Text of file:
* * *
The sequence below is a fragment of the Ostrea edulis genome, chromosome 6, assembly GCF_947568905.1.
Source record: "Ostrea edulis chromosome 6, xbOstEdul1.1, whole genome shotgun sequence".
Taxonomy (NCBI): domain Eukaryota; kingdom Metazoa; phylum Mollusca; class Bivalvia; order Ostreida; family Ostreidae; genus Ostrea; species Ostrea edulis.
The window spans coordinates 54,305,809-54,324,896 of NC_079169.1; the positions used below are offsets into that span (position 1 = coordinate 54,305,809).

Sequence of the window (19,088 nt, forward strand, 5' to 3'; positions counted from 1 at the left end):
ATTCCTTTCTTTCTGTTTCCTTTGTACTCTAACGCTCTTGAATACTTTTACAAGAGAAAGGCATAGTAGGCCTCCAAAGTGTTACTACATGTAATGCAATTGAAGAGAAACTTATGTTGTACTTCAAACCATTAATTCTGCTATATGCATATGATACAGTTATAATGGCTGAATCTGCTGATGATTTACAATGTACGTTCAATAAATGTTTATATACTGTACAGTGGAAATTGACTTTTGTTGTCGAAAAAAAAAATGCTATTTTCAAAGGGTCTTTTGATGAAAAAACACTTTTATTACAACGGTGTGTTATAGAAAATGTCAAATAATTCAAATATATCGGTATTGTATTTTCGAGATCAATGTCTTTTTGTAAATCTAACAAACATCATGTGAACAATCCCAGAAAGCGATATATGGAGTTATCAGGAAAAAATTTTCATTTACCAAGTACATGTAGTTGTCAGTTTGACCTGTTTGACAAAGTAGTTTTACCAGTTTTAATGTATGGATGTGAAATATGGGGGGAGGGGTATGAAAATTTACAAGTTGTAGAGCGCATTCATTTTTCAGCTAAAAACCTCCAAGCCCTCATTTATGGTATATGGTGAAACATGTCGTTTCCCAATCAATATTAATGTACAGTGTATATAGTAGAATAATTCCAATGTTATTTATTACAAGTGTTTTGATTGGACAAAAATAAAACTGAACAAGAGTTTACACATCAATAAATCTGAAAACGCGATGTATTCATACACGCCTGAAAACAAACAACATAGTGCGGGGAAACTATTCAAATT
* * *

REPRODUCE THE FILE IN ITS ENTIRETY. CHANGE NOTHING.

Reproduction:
The sequence below is a fragment of the Ostrea edulis genome, chromosome 6, assembly GCF_947568905.1.
Source record: "Ostrea edulis chromosome 6, xbOstEdul1.1, whole genome shotgun sequence".
Taxonomy (NCBI): domain Eukaryota; kingdom Metazoa; phylum Mollusca; class Bivalvia; order Ostreida; family Ostreidae; genus Ostrea; species Ostrea edulis.
The window spans coordinates 54,305,809-54,324,896 of NC_079169.1; the positions used below are offsets into that span (position 1 = coordinate 54,305,809).

Sequence of the window (19,088 nt, forward strand, 5' to 3'; positions counted from 1 at the left end):
ATTCCTTTCTTTCTGTTTCCTTTGTACTCTAACGCTCTTGAATACTTTTACAAGAGAAAGGCATAGTAGGCCTCCAAAGTGTTACTACATGTAATGCAATTGAAGAGAAACTTATGTTGTACTTCAAACCATTAATTCTGCTATATGCATATGATACAGTTATAATGGCTGAATCTGCTGATGATTTACAATGTACGTTCAATAAATGTTTATATACTGTACAGTGGAAATTGACTTTTGTTGTCGAAAAAAAAAATGCTATTTTCAAAGGGTCTTTTGATGAAAAAACACTTTTATTACAACGGTGTGTTATAGAAAATGTCAAATAATTCAAATATATCGGTATTGTATTTTCGAGATCAATGTCTTTTTGTAAATCTAACAAACATCATGTGAACAATCCCAGAAAGCGATATATGGAGTTATCAGGAAAAAATTTTCATTTACCAAGTACATGTAGTTGTCAGTTTGACCTGTTTGACAAAGTAGTTTTACCAGTTTTAATGTATGGATGTGAAATATGGGGGGAGGGGTATGAAAATTTACAAGTTGTAGAGCGCATTCATTTTTCAGCTAAAAACCTCCAAGCCCTCATTTATGGTATATGGTGAAACATGTCGTTTCCCAATCAATATTAATGTACAGTGTATATAGTAGAATAATTCCAATGTTATTTATTACAAGTGTTTTGATTGGACAAAAATAAAACTGAACAAGAGTTTACACATCAATAAATCTGAAAACGCGATGTATTCATACACGCCTGAAAACAAACAACATAGTGCGGGGAAACTATTCAAATT